1 John 3:1-6
Behold, what manner of love the Father has bestowed on us, that we should be called the sons of God: therefore the world knows us not…
I have taken the text from the New Version, which gives us this very emphatic Amen: "And such we are." Well may the apostle cry "Behold!" as he sets forth this wonderful truth.
I. See, then, WHENCE THIS LOVE COMES. Behold what manner of love "the Father" hath bestowed upon us. Let men come to think that God is against them, and what can they do? There is nothing for it then but utter despair. But if a man only believes through and through him that God loves him — that God wants to help him — then let winds blow, let earth tempt, that man can hope; he can rise up and can come home; he is more than conqueror. But saith some timid soul, Does it not say that God is angry with the wicked every day? True. How then can He love me? Well, it is because He loves that He is angry. If I were going on my way, and heard a set of boys rough and rude and profane, I should feel sorry for them; but if I saw my son amongst them I should feel not sorry only, but angry — angry not because I did not love him, but because I did. All the meaning of Christ's coming — of His life and death and resurrection and intercession — is the story of God's love to us. All the gracious influence of the Holy Spirit is to lead us into the assurance of His love.
II. Let us draw near and look at THE FREENESS AND FULNESS OF THE LOVE OF GOD.
1. It does not proceed from any need in the Divine nature. That wonderful preface to the writings of St. John shows us the Only Begotten dwelling in the bosom of the Father. There is the eternal communion. There is love's satisfaction. The Father, the Son, and the Holy Ghost in eternal communion and fellowship.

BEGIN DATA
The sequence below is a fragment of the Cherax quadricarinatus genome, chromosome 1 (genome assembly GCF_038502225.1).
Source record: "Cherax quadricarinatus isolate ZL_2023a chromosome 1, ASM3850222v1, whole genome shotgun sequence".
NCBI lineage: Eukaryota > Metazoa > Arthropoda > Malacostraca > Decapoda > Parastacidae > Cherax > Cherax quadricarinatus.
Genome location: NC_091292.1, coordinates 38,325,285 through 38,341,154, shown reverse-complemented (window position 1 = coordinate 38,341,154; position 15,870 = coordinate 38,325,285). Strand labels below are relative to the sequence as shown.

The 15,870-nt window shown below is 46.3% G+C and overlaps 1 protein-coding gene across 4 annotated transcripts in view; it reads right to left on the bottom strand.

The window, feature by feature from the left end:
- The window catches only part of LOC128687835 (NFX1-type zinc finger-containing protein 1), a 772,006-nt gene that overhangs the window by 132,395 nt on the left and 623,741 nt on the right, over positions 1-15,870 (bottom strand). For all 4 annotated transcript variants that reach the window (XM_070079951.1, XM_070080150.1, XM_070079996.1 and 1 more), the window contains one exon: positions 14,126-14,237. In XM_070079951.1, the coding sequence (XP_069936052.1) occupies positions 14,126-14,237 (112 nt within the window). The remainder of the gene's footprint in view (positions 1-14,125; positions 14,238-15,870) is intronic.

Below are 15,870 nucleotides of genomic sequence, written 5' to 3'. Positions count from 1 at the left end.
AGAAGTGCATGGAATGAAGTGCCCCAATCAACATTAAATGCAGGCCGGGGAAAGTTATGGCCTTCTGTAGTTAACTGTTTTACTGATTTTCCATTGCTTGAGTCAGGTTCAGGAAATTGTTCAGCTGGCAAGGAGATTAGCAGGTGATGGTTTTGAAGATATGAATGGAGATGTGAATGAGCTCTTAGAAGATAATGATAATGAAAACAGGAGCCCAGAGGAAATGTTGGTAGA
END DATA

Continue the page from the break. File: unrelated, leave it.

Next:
2. This love of God is not mere pity. It is not that the Almighty is moved by our needs and miseries as the Samaritan of old. Pity saw the wants, and would give what it could spare; but love saw the son, and could not give enough. Behold what manner of love the Father hath bestowed upon us — love that takes us for His very own; love that would hold us in closest communion and tenderest relationship; love that saith, "Son, thou art ever with Me, and all that I have is thine."
3. Behold what manner of love — it is a righteous love. It may yearn to deliver and to restore, but there is one thing it can never do — it cannot pass by sin. It can never make light of that. And who of us could trust God's love if He did? Hereby perceive we the love of God, that He laid down His life for us. And now there meets us love that is righteous, and therefore free and full. Love that hath nothing to conceal, nothing to be afraid of.
4. Another light falls on the text if we turn it round and think of the children — that we should be called the children of God. Adoption has much in it that is beautiful and very gracious. But ours is not an adoption; we are His by regeneration. It is not a new name but a new nature which is bestowed upon us. Begotten of God, we are His children indeed and of a truth. Do not explain it away as a figure. "And so we are." Bound to the heart of the Father by the tenderest ties of relationship. Wonder at it, but do not doubt it. Claim it, in all its fullest privilege and blessing.
(M. G. Pearce.)
Parallel VersesKJV: Behold, what manner of love the Father hath bestowed upon us, that we should be called the sons of God: therefore the world knoweth us not, because it knew him not.